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Hoffmann, R. A wiki for the life sciences where authorship matters. Nature Genetics (2008)

Mechanisms of enhanced radiation response following epidermal growth factor receptor signaling inhibition by erlotinib (Tarceva).

Erlotinib (Tarceva) is an orally available HER1 (epidermal growth factor receptor, EGFR) tyrosine kinase inhibitor advancing through clinical trials for the treatment of a range of human malignancies. In this study, we examine the capacity of erlotinib to modulate radiation response and investigate specific mechanisms underlying these interactions in human tumor cell lines and xenografts. The impact of erlotinib on cell cycle kinetics was analyzed using flow cytometry, and the impact on apoptosis was evaluated via fluorescein-labeled pan-caspase inhibition and poly(ADP-ribose) polymerase cleavage. Radiation-induced EGFR autophosphorylation and Rad51 expression were examined by Western blot analysis. Radiation survival was analyzed using a clonogenic assay and assessment of in vivo tumor growth was done using a mouse xenograft model system. Microarray studies were carried out using 20 K human cDNA microarray and select genes were validated using quantitative reverse transcription-PCR (RT-PCR). Independently, erlotinib and radiation induce accumulation of tumor cells in G(1) and G(2)-M phase, respectively, with a reduction of cells in S phase. When combined with radiation, erlotinib promotes a further reduction in S-phase fraction. Erlotinib enhances the induction of apoptosis, inhibits EGFR autophosphorylation and Rad51 expression following radiation exposure, and promotes an increase in radiosensitivity. Tumor xenograft studies confirm that systemic administration of erlotinib results in profound tumor growth inhibition when combined with radiation. cDNA microarray analysis assessing genes differentially regulated by erlotinib following radiation exposure identifies a diverse set of genes deriving from several functional classes. Validation is confirmed for several specific genes that may influence radiosensitization by erlotinib including Egr-1, CXCL1, and IL-1beta. These results identify the capacity of erlotinib to enhance radiation response at several levels, including cell cycle arrest, apoptosis induction, accelerated cellular repopulation, and DNA damage repair. Preliminary microarray data suggests additional mechanisms underlying the complex interaction between EGFR signaling and radiation response. These data suggest that the erlotinib/radiation combination represents a strategy worthy of further examination in clinical trials.[1]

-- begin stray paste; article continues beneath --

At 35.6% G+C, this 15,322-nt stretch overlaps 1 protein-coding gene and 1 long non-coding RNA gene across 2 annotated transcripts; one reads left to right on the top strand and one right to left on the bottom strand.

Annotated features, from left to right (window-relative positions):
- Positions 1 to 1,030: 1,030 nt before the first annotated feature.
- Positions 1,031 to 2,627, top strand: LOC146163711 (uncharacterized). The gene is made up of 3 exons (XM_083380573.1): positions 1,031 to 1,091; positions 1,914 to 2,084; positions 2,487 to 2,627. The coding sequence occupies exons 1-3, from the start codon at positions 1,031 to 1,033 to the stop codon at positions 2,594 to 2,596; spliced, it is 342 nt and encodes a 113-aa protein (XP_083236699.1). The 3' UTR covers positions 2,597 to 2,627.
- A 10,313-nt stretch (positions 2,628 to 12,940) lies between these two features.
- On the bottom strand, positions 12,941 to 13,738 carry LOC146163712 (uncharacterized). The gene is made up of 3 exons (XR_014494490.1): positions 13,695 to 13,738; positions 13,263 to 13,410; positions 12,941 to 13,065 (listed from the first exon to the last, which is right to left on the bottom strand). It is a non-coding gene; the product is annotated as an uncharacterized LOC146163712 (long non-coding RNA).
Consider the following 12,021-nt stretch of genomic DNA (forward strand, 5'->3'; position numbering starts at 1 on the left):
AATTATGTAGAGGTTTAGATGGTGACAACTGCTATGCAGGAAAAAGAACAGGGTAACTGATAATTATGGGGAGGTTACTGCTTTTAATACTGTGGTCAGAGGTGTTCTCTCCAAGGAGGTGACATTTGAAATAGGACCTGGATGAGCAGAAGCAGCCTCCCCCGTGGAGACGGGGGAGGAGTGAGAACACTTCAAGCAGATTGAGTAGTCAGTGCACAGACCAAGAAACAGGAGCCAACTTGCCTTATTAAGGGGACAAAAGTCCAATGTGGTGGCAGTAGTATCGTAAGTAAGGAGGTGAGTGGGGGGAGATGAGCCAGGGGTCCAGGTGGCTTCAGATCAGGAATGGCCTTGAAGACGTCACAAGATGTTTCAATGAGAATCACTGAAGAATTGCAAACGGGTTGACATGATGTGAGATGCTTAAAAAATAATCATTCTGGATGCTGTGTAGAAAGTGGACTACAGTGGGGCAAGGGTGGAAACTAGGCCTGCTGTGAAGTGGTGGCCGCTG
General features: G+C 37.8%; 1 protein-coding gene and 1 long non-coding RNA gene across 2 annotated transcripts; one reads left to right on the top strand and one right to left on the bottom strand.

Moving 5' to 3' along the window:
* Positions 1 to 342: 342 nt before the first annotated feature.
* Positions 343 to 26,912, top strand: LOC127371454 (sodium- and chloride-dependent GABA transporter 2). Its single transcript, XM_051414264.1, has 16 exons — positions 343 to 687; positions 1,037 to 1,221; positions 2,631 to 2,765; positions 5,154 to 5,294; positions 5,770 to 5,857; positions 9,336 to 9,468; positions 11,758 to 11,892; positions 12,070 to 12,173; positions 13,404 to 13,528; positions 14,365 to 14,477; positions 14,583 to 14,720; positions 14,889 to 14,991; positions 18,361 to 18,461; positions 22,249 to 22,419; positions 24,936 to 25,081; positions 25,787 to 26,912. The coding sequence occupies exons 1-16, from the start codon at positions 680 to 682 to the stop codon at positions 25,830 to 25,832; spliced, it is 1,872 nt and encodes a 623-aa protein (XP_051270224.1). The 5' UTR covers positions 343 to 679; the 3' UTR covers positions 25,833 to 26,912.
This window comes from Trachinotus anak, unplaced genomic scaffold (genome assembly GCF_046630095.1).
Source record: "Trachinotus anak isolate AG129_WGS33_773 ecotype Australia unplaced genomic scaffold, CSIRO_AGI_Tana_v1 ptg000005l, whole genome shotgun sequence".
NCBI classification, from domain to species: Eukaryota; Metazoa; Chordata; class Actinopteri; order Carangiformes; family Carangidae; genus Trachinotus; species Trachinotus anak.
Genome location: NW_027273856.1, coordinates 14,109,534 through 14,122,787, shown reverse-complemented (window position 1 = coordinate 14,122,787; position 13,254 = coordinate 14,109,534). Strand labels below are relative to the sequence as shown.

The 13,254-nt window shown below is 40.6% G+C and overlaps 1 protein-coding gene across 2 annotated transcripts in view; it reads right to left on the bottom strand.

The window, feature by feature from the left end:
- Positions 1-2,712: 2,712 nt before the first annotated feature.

1. Mechanisms of enhanced radiation response following epidermal growth factor receptor signaling inhibition by erlotinib (Tarceva). Chinnaiyan, P., Huang, S., Vallabhaneni, G., Armstrong, E., Varambally, S., Tomlins, S.A., Chinnaiyan, A.M., Harari, P.M. Cancer Res. (2005) [Pubmed]
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